Now and again, a TV drama comes along that you can’t imagine living without. The Sopranos, Breaking Bad, Band of Brothers, Big Little Lies, Line of Duty, The West Wing, The Crown … it’s a personal list, admittedly, but these and others resonate and captivate.
So it is with Succession, the final episode of which aired this week. Logan Roy and the fate of his children have had us glued to our screens.
Why? Because the acting is superb. Because the dialogue is breathtakingly clever and slick. Because the settings are magnificent. Because we like to think we’re being afforded a glimpse of what life must be like inside such a family. Because even though they are super-rich they are so unhappy. Because, even though the creators maintain it is not centred on one single, actual family, we suppose it is the Murdochs.
Evidence of the latter, as if it was needed, came with the revelation in a long Vanity Fair article about Rupert Murdoch that the media baron had a clause inserted into his ex-wife Jerry Hall’s divorce settlement that she was not to assist the scriptwriters of Succession.
At the heart of Succession is human frailty. A rich, powerful man who struggles to let go, but one of the reasons for that is his dissatisfaction with his own children. He would like his corporation, Waystar, to continue to have a Roy at its helm, but none of the siblings are up to the task, not in his eyes and as the series unfolded, nor in ours.
We were able to see exactly why he had so little faith in them, why he held on for so long in the hope that one would display the requisite mettle, only to be dashed. He ends up doing the job himself, becoming ever more frustrated and disappointed.
It’s true in real life, which is why it has us spellbound. There’s a phrase used in the North of England: "clogs to clogs in three generations".
Pick any dynasty and find a successor who proved more than capable. It’s a struggle. Usually none of the children or grandchildren exhibit the same hunger and drive as the original.
The path is familiar. The patriarch is born with a gift, with a brilliant nose for business, for deal-making and accumulating. They also bear a rare ruthlessness. As they get richer, they do what they regard as their right and send their children to expensive schools. Ironically, frequently they did not have or did not complete a smart education themselves and it’s been a running sore ever since.
The children go to university, they’re softer. They don’t want for anything, they don’t have to push themselves, it’s easy for them.
One example that fits the bill is the Moores family. John Moores was born above a pub in Eccles, Lancashire, one of eight children. His father was a bricklayer who became a pub landlord.
Young John’s ambition was greater.
His eye for an opportunity saw him invent the Football Pools in 1923. Not content with having built one hugely profitable business, he added mail order catalogues in 1932 and department stores in 1937.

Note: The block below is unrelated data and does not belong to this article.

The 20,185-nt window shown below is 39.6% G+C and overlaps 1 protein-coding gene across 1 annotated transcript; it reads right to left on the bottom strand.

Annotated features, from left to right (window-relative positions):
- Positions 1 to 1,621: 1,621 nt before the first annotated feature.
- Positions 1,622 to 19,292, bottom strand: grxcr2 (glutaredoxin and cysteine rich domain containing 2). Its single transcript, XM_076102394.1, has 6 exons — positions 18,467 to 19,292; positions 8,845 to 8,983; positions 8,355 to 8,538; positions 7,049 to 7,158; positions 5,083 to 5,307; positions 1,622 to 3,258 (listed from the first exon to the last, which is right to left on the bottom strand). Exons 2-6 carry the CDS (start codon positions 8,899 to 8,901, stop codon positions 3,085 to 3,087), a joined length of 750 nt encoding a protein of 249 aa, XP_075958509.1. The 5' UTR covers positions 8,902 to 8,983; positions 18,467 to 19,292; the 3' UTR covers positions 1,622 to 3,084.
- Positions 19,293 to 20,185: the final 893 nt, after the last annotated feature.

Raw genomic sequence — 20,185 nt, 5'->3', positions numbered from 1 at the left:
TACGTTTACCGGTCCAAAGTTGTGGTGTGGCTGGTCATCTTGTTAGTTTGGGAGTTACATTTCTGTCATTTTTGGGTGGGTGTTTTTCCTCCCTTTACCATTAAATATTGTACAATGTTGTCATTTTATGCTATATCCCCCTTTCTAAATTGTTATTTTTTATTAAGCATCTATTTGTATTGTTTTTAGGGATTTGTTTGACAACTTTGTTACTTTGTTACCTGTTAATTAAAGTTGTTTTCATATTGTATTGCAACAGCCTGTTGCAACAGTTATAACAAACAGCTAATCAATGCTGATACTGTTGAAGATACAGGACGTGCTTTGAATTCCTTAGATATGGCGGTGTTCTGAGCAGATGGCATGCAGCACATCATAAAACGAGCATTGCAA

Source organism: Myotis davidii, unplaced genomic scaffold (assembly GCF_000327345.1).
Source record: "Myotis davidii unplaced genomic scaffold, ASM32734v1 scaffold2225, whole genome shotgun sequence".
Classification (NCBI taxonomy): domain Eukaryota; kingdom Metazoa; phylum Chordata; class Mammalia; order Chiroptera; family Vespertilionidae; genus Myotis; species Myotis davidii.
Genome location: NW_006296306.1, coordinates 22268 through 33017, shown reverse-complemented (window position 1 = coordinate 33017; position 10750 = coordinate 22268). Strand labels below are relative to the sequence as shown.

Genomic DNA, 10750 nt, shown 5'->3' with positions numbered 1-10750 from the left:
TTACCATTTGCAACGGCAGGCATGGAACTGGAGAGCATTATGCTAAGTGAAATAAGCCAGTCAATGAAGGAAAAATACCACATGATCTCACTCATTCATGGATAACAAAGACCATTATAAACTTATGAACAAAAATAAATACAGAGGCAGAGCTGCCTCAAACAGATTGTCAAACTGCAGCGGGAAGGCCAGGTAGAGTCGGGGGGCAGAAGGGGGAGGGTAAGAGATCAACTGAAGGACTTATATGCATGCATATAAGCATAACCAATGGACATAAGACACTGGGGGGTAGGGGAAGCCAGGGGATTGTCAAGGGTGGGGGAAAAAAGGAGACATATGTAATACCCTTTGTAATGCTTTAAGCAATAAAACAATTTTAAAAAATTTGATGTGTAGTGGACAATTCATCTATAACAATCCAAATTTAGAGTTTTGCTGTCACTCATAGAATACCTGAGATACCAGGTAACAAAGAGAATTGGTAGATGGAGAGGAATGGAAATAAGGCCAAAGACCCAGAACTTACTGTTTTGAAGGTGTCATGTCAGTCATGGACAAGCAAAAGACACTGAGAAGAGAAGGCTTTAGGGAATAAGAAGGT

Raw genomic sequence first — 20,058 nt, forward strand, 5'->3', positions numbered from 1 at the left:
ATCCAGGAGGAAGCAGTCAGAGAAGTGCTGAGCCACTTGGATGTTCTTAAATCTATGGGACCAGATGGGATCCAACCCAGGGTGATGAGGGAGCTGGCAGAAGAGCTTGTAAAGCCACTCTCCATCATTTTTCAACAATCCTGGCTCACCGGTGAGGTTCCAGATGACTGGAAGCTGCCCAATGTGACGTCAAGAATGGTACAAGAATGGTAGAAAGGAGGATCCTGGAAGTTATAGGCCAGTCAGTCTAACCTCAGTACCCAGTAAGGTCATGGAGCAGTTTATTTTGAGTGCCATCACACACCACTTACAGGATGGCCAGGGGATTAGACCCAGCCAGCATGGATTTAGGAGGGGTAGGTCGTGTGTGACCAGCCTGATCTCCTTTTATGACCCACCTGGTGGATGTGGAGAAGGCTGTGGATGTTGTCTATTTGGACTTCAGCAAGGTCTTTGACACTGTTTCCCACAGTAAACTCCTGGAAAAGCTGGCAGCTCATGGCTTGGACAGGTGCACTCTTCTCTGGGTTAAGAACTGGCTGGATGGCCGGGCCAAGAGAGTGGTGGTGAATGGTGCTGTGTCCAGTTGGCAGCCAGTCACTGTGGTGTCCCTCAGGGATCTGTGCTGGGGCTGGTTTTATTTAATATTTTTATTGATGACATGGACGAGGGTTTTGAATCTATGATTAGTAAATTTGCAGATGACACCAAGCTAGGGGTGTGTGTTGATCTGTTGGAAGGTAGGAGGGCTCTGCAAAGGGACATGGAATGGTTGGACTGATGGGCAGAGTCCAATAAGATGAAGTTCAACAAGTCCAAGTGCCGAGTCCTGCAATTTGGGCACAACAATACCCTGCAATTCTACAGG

His Liverpool-based Littlewoods group was the largest private company in Europe in the 1980s, employing 25,000 people. John Moores was a self-made billionaire at a time when such a person was more or less unheard of in Britain.
When it came to his children, he sent the two boys to Eton and the two girls to Cheltenham Ladies. None of them had his ambition and determination to make money. After Moores retired, aged 81, and it became obvious they were not capable of succeeding and profits were falling, he returned to the fray, at 86.
Sir John Moores was 97 when he died in 1993. His £1.7 billion ($2.1 billion) estate was left to his family. A series of sales and closures saw the Littlewoods brand disappear almost completely. A postscript in 2018 saw the iconic Littlewoods Pools building in Liverpool engulfed by fire. It had been empty since 2003.
True stories such as this are what make fiction like Succession so compelling. We can relate to them, think to ourselves who this character reminds us of, whether life among the Moores – and in Succession’s case, because it is based on a media empire, the Murdoch’s – is really like this.
What is incredible is how often in business a founder, a dominant figure, cannot, will not, put in place a succession plan. They can face everything else down except the inevitable and their own mortality. It should be a requirement that they must choose and groom a successor and that person must be approved by the board.
It ought to be, but it rarely is – such is the power of the boss – or if it is, the selection process is half-hearted with no one able to envisage the day when they will no longer be in charge. Look at the Murdochs. Rupert is 92, still running the show, perhaps not as full-on as he once was, but nevertheless firmly in charge.
Of his four older children, Prudence never displayed much interest in the family firm, Elizabeth appeared to rule herself out years ago and has her own successful TV operation, which leaves the two sons, Lachlan and James.
For years it appeared as though James was the chosen one but then he publicly expressed his dismay at the right-wing, climate-change-denying direction of their Fox News channel, and was gone. So it falls to Lachlan.
But he has previous for leaving unexpectedly – he suddenly quit in 2005 as an executive, working with his father. He returned to the fold in 2014, aged 42, and was handed top jobs. That was nine years ago but still Rupert carries on.
That would suggest the father does not have the confidence in Lachlan – or is it simply a case that he cannot abide not working? Or does he hanker after James? Could it be Elizabeth all along? We won’t know until the Murdoch season finale.
Until then we’ve got to contend ourselves with repeats of Succession and brilliant art imitating life.